\input zb-basic
\input zb-matheduc
\iteman{ZMATH 2012f.00679}
\itemau{Cox, Dana C.; Lo, Jane-Jane}
\itemti{Discuss similarity using visual intuition.}
\itemso{Math. Teach. Middle Sch. 18, No. 1, 30-36 (2012).}
\itemab
Summary: The change in size from a smaller shape to a larger similar shape (or vice versa) is created through continuous proportional stretching or shrinking in every direction. Students cannot solve similarity tasks simply by iterating or partitioning a composed unit, strategies typically used on numerical proportional tasks. The transition to thinking proportionally is difficult for students and tremendously challenging for teachers to get across to students. After working with urban middle school students, the authors concluded that understanding similarity was difficult, in part, because opportunities to study proportional reasoning were missing from the mathematics curriculum. These opportunities involved studying the following: (1) simple and complex figures; (2) distortion and proportion; and (3) visual reasoning and more analytical strategies. In this article, the authors describe in depth two different types of classroom activities where these opportunities can arise for students: (1) categorization; and (2) construction. They also provide some specific recommendations about incorporating activities, thereby giving students opportunities to learn about similarity. (ERIC)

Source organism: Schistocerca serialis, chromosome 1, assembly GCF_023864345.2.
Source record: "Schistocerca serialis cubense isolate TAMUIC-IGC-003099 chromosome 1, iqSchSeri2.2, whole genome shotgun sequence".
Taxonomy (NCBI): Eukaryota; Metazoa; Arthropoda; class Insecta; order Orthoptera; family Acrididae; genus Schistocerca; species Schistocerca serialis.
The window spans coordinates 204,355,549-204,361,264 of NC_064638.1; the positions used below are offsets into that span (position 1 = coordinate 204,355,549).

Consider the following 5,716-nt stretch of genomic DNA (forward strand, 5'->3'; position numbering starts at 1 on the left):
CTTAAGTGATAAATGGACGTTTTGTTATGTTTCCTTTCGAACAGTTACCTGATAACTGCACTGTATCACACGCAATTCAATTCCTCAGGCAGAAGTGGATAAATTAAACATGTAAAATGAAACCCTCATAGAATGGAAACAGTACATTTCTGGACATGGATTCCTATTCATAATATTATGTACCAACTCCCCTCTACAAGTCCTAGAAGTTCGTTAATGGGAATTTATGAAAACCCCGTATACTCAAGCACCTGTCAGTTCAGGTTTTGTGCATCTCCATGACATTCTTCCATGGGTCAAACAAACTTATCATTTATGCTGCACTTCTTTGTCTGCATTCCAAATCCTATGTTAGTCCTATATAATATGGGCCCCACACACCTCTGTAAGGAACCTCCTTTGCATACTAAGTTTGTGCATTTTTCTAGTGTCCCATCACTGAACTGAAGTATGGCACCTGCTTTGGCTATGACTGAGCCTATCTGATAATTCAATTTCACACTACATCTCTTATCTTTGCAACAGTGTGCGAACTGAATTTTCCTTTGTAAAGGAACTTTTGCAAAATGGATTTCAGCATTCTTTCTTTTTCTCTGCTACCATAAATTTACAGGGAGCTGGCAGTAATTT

\itemrv{~}
\itemcc{G40 C30}
\itemut{middle school students; mathematics curriculum; class activities; learning activities; mathematics instruction}
\itemli{doi:10.5951/mathteacmiddscho.18.1.0030 http://www.nctm.org/publications/article.aspx?id=33665}
\end